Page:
Private Social Networks: Three Case Studies

There’s a wide variety of reasons why people might want to start their own social network; privacy is a dominant one. Whatever you’re interested in keeping safe, from your children to data about how you use the internet, smaller social networks can be a very appealing option. Here’s three popular private social networks, to show you just how viable they can be in today’s market, and some of the ways you can utilise plugins like PeepSo. Read more

Why Design Matters

Good design helps a website stand out; even more importantly, it increases engagement and the amount of time a user will spend on your site. How users feel about your brand, how they engage with it, can be largely dictated by how user-friendly and pleasant to look at your website is. Read more

“Digital Kidnapping:” The Rise of a Disturbing Trend

Social media roleplays are an online game in the same family as fanfiction and cosplay; users will create settings and characters, create social media accounts for them, and then play out relationships and events as those characters. Sometimes they play as established characters from television and film; other times, they extend existing fantasy universes. Where new characters have been invented, tradition dictates that they’ll choose a celebrity who fits their vision of what the character looks like, and use public domain photos of that celebrity where images are required or desired. These games have become so popular that players have to apply to take part; game organisers will ask a set of questions, and select the person they think will play best. For the most part, it’s harmless, creative fun; but recently, it’s taken a darker turn as people have started playing using photographs of “real” people, stolen from their social media profiles. It’s not quite catfishing, as players will usually make it clear that they’re role playing (by putting “RP account” in their description), but it can be equally distressing to the people whose photos are being used to represent a character they have no control over. Read more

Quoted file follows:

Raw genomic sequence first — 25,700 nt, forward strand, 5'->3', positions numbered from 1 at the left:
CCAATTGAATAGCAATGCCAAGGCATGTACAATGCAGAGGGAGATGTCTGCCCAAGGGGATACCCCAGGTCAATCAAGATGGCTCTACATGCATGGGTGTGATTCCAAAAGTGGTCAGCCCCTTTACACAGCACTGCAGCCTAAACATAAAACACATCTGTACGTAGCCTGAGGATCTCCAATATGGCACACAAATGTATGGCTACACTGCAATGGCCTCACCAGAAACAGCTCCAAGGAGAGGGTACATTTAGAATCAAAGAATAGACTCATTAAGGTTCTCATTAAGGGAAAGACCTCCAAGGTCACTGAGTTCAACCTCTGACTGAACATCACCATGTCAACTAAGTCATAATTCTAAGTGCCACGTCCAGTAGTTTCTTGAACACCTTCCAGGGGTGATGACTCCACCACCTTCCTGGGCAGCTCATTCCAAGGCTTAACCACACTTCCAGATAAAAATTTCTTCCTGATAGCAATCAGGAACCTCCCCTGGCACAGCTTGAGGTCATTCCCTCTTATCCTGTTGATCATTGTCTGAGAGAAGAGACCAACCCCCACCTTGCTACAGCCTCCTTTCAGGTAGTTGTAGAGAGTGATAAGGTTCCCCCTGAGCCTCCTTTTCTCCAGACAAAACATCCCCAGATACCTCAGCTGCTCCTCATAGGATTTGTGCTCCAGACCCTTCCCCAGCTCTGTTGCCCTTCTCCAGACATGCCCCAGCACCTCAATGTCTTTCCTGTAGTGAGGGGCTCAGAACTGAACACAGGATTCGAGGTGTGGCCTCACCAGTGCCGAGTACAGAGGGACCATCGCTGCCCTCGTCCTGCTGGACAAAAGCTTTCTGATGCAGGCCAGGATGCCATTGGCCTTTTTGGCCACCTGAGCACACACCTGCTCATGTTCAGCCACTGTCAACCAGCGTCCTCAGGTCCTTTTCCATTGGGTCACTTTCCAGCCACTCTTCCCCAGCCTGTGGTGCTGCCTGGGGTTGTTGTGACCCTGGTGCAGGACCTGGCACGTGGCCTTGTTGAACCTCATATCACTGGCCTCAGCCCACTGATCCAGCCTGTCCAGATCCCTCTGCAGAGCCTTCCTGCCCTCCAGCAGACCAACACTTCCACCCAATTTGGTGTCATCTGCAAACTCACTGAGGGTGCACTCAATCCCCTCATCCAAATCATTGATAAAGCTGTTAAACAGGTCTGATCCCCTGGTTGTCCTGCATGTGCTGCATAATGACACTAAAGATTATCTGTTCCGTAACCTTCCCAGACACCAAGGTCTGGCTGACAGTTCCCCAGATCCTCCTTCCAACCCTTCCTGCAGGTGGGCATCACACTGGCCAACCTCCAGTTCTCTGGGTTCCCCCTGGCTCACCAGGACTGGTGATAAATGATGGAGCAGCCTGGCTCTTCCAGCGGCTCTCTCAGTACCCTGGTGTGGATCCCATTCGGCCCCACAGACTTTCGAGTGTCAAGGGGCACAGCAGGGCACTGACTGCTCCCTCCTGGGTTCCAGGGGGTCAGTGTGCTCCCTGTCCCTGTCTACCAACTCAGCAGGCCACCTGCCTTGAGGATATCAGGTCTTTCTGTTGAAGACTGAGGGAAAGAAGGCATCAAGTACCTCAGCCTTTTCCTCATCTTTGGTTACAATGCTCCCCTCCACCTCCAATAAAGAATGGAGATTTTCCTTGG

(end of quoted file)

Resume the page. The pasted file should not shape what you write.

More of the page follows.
Social Networking, Privacy and Constructing Identity

Facebook is, for the most part, not a particularly good representation of what people’s lives are really like; their profiles represent how they *want* to be perceived. A happy marriage, a busy social life, an image constructed through careful filtering of content.

But what happens when the image we want to portray to our personal connections doesn’t match up to what we want to send out to our professional ones? That profile picture of you and your partner at a festival covered in mud might make for a great anecdote and paint your life the way you want your friends to see it, but it’s not going to look so great to your customers or a prospective employer. You may be out and proud to your friends and family with your religion, sexuality, veganism etc, but don’t want your co-workers to judge you (or even worse, fire you) based on those attributes. If you work in the justice system, you probably don’t want people you’ve sent to jail knowing your daughter’s name or what suburb you live in.

Image via cambodia4kidsorg on Flickr.

Image via cambodia4kidsorg on Flickr.

People navigate these issues in a variety of ways; some will create two profiles, one for work and one for family and friends. Switching between accounts can be time consuming, and not everyone will get the message about which profile they should add. Some will carefully filter content and adjust their privacy settings to make sure that only certain people are seeing certain content; but this can be restrictive in terms of letting old friends find you, or letting people share content (eg, photos that they’re also in). Others decide it’s just too difficult, and the risks outweigh the benefits of belonging to a large social network.

Smaller, privately owned social networks are a great way forward if you want to keep the different parts of your life separate. Want to share things with just family, and not worry about anyone else finding your profile? Set up your own little corner of the web. Need a space where you can connect with your clients, and have complete control over what they see, and how they interact with you? A private social network keeps your work and personal lives completely separate. And further, when it’s your own social network, you understand what “private” really means. You know exactly who is on the network, and how they can find you; plus, PeepSo’s own privacy policy is crystal clear.